UK – Mercury Asset Management (MAM) operated an inadequate system of risk control in managing £1bn in pension assets for the USF fund and took too long to change its risk profile under the terms of a new investment agreement proposed by the Unilever fund, the High Court was told today (November 12).
Jonathan Sumption Q.C. – acting on behalf of USF and continuing his cross-examination of Merrill Lynch COO, Carol Galley, questioned Galley’s defence that extreme moves in the value of sterling against the deutschmark at the time had been a key factor in the firm’s underperformance.
Sumption put it to Galley that the market was “full of surprises”, adding “otherwise there would not be a market, and fund managers would be out of a job”.
He continued by suggesting that Alistair Lennard, the portfolio manager of some £600m in UK equities for the USF fund had protected his investment positions to a much lesser degree than the rest of MAM’s Select investment team.
“If we look at the most currency sensitive parts of his portfolio, which are general industrials, the position is that he had three times the index weighting and more than twice the Select team average. You would expect in those circumstances, that his positions would be very much more vulnerable to currency movements than other people's?”
Galley conceded that this was true but countered that its source was extreme changes in the market environment and exceptional disparity between the pound and the deutschmark.
Commenting on the rise of sterling, she noted: “It rose by 30 per cent, which is hugely disruptive movement, one of the largest moves that had ever taken, if not had ever taken in a single year, that had, that and other factors that we have talked about, had the effect of magnifying, for want of a better expression, differences in portfolios….”
She said that MAM had therefore wanted to review its processes in order to see how best to deal with the new environment and to lower risk.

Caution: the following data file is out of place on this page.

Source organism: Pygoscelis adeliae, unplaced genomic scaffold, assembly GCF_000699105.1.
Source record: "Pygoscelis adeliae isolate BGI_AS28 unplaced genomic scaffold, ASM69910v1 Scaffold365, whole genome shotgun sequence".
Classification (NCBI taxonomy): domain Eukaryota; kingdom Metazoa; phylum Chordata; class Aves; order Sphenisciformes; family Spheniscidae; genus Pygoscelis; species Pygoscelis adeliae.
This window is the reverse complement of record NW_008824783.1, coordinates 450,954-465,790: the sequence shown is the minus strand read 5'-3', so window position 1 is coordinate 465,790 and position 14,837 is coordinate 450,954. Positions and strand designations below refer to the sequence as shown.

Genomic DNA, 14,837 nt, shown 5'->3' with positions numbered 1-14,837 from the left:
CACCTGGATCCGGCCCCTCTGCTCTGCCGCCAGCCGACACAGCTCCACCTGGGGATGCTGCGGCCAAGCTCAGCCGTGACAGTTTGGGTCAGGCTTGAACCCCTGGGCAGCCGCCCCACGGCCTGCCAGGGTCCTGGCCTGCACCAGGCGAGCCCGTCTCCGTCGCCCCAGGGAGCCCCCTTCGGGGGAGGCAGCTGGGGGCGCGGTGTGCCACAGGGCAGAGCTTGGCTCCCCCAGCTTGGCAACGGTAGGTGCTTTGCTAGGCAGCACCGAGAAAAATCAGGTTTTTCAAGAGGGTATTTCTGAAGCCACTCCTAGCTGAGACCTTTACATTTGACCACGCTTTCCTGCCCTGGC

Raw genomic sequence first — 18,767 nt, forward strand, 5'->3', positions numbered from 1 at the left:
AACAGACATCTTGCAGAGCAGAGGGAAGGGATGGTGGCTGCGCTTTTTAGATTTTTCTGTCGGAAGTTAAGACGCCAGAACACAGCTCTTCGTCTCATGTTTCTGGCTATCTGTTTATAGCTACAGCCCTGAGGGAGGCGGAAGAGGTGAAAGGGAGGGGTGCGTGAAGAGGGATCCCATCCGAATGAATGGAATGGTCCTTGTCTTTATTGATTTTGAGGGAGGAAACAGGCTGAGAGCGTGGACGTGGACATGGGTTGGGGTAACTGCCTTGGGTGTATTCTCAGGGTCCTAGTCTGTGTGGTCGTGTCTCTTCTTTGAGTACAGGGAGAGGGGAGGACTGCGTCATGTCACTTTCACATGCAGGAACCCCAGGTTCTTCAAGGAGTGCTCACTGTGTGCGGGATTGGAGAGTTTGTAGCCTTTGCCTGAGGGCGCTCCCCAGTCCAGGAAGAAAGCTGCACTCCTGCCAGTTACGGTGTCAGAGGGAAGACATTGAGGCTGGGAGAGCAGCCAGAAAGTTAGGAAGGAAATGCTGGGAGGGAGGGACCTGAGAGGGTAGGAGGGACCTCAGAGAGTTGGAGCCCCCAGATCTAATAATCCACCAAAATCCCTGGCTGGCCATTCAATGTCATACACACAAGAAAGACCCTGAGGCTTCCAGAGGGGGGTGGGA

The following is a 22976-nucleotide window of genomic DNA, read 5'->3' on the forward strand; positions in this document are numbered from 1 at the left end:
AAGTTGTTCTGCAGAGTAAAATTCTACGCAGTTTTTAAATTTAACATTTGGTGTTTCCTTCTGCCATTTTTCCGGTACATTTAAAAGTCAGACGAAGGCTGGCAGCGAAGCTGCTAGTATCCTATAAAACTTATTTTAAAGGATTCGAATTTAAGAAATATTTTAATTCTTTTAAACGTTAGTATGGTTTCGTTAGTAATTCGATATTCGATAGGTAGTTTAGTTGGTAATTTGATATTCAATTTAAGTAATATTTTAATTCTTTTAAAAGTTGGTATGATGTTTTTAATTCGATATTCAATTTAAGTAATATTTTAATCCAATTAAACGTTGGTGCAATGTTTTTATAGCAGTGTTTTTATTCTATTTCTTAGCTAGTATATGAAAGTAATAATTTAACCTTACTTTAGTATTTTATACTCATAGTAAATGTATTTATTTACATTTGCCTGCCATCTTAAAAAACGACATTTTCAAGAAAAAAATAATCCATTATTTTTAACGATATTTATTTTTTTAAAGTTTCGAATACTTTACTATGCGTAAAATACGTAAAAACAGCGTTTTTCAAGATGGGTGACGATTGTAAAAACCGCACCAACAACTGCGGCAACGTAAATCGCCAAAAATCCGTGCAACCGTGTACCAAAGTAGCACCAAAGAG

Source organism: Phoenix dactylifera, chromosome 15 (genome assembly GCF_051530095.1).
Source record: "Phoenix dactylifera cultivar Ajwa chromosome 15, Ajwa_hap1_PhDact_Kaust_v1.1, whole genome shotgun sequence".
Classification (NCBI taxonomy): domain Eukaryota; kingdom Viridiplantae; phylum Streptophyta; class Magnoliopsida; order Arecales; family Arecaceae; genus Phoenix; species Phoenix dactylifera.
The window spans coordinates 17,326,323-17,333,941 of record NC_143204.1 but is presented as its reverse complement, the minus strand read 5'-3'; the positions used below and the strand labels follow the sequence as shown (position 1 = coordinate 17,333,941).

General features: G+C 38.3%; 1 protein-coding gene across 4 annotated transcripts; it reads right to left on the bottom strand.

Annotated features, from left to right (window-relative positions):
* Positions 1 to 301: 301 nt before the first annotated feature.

Sumption suggested that it had taken MAM over six months to react to an outline of risk tolerance set out by USF in the revised management agreement of November 1996 when the two parties met in May 1997.
“What you were actually saying was that the risk tolerance that had been defined the previous November required the different approach to risk control in Mr Lennard's own portfolio; and that was something that it was now, in May 1997, going to receive?”
Galley claimed that this gave a somewhat “inaccurate picture” of what had occurred.
“At the time of the change in the benchmarks we gave a lot of thought to the construction of the portfolio and believed it, at the time, to be appropriate. By the time we had moved on until March, April, May, for the reasons I outlined earlier, we all believed that we should lower the risk in the portfolio and that was what I was sitting in front of the client to agree a way forward to achieve.”
MLIM is arguing that with the benefit of hindsight it is easy to suggest that changes should have been made earlier.
USF is suing MLIM for £130m (e210m) alleging that Mercury Asset Management (MAM) - now part of MLIM, negligently took too much risk when managing £1bn for the fund between January 1, 1997 and March 31, 1998, following the introduction of the new investment agreement, which sought to achieve 1% outperformance with a downside risk tolerance of –3%.